another person (e.g. someone of the opposite
sex, someone with a disability, or someone with
a different nationality). This is called the “In Your
Shoes” experience.
•	 Understand workplace or location-specific
cultural etiquette.
•	 Behave differently than they normally would and
experience the effects of those behaviors on
themselves and others - without consequences.
Physical and Emotional Engagement
The learner is able to:
•	 Experience full physical motion in the real world
to navigate a scenario in a VR world.
•	 Bring up body temperature and feel tense,
causing muscles to tighten up and flex.
•	 Feel emotions like fear, excitement, and curiosity.
MASIE Report 2017 | www.masie.com | vrlearn@masie.com
Storytelling on Steroids
The learner is able to:
•	 Experience scenarios, new techniques and
procedures, or prepare for a difficult task without
having to worry about failure.
•	 Experience a story in a much more dynamic way
with ZERO constraints.
•	 Think unconventionally to explore more options
and alternate solutions.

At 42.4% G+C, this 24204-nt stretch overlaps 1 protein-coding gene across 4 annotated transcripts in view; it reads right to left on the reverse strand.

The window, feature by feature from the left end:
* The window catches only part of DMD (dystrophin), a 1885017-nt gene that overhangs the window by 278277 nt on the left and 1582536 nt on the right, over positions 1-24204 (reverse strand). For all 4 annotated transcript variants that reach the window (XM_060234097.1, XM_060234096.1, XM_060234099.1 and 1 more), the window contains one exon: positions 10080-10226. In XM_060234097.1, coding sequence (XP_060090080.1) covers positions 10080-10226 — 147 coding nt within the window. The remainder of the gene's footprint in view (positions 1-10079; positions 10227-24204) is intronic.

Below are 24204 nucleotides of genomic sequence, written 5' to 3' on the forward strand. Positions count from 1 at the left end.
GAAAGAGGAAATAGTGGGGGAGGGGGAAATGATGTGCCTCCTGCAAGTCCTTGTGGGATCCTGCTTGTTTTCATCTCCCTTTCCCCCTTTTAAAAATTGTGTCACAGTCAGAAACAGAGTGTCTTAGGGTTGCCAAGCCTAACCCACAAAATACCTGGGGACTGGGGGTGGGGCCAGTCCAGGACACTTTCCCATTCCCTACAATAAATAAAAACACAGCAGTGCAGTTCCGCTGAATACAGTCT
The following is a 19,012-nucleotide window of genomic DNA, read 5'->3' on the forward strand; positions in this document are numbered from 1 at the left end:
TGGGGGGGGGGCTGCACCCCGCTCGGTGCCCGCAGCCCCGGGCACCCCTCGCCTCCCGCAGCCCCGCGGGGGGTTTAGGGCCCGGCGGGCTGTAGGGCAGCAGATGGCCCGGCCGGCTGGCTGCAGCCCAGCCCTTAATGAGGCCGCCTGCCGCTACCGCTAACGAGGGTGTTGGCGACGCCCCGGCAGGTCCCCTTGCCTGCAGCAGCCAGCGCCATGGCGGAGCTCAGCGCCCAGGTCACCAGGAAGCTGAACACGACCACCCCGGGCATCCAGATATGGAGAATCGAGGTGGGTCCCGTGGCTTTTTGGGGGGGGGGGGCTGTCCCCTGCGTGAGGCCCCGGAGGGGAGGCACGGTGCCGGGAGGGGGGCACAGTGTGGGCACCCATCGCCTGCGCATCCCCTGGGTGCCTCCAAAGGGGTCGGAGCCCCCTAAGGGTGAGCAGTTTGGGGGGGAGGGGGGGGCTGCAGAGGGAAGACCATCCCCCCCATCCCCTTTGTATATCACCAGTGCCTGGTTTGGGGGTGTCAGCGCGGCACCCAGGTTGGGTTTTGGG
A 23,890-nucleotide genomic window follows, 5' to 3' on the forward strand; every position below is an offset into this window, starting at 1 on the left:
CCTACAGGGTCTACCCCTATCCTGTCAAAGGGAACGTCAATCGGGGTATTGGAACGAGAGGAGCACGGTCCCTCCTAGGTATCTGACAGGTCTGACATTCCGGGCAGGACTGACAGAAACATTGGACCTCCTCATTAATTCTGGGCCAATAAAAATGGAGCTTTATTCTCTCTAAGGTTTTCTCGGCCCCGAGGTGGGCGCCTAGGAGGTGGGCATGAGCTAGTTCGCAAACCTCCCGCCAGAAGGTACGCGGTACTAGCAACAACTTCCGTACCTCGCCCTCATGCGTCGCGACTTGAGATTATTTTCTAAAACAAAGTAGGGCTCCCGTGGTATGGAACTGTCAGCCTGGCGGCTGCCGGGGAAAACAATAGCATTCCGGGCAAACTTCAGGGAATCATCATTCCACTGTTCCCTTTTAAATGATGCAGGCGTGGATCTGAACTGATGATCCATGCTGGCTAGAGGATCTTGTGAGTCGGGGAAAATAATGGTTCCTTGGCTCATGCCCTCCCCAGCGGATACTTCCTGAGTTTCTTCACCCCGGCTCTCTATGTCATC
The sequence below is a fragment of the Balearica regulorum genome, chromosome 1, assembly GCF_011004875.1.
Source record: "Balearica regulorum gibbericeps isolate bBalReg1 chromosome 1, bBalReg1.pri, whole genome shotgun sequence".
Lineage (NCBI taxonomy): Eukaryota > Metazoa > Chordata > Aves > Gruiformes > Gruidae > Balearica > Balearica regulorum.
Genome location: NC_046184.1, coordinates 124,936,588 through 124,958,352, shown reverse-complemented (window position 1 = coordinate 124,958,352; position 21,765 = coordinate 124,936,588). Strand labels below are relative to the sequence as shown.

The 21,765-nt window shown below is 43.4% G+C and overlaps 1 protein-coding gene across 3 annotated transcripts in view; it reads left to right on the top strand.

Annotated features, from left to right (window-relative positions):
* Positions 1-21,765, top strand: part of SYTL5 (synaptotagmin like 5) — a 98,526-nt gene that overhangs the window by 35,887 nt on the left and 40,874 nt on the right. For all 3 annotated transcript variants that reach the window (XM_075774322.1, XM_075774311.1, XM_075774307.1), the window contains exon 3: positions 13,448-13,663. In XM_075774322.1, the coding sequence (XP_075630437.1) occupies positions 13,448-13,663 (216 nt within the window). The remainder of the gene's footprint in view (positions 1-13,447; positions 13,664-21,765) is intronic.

•	 React to many elements of a story and, in return,
supply more data.
•	 Experience the same or altered VR scenarios over
and over.
Practice and Fail Forward Often
The learner is able to:
•	 Attempt tasks multiple times.
•	 Fail without risk, which encourages them to
explore new solutions and be creative in their
pursuit.
•	 Observe a problem, form a hypothesis, test that
hypothesis, and continue to try again and again
until success is achieved.
•	 Practice and fail-forward, allowing them to be
creative in their problem solving. This encourages
the learner to keep trying.
•	 Seek an alternative approach, one that might
prove to be faster or more productive than a
previously successful attempt.
Social Collaboration Option
The learner is able to:
•	 Collaborate with another learner or a team -
locally or globally - or with artificial intelligence
(AI). The collaboration could be examined from
every angle and the learner could move freely
from team to team in VR.
•	 Complete on-the-fly training when needed.
•	 Open up doors to faster and more productive
problem solving.
Data Rich Environment
The learner is able to:
•	 Compare success and failure rates from different
experiences.
•	 Determine which routes they took were more or
less productive.
•	 See a comparison of how they physically reacted
in each story or path.
•	 Contribute data to be used for future training with
teams, individuals, or on a company-wide level.
By combining all of the above, the learner can
achieve an “All In” Effect
The learner is able to:
•	 Be fully engaged. All of their senses are being
pushed to make choices and reactions based on
what they see, hear, and feel.
•	 Explore multiple paths and have a physical and
emotional engagement, which leads to empathy
and a feeling of risk, or motivation to complete a
task or avoid failure.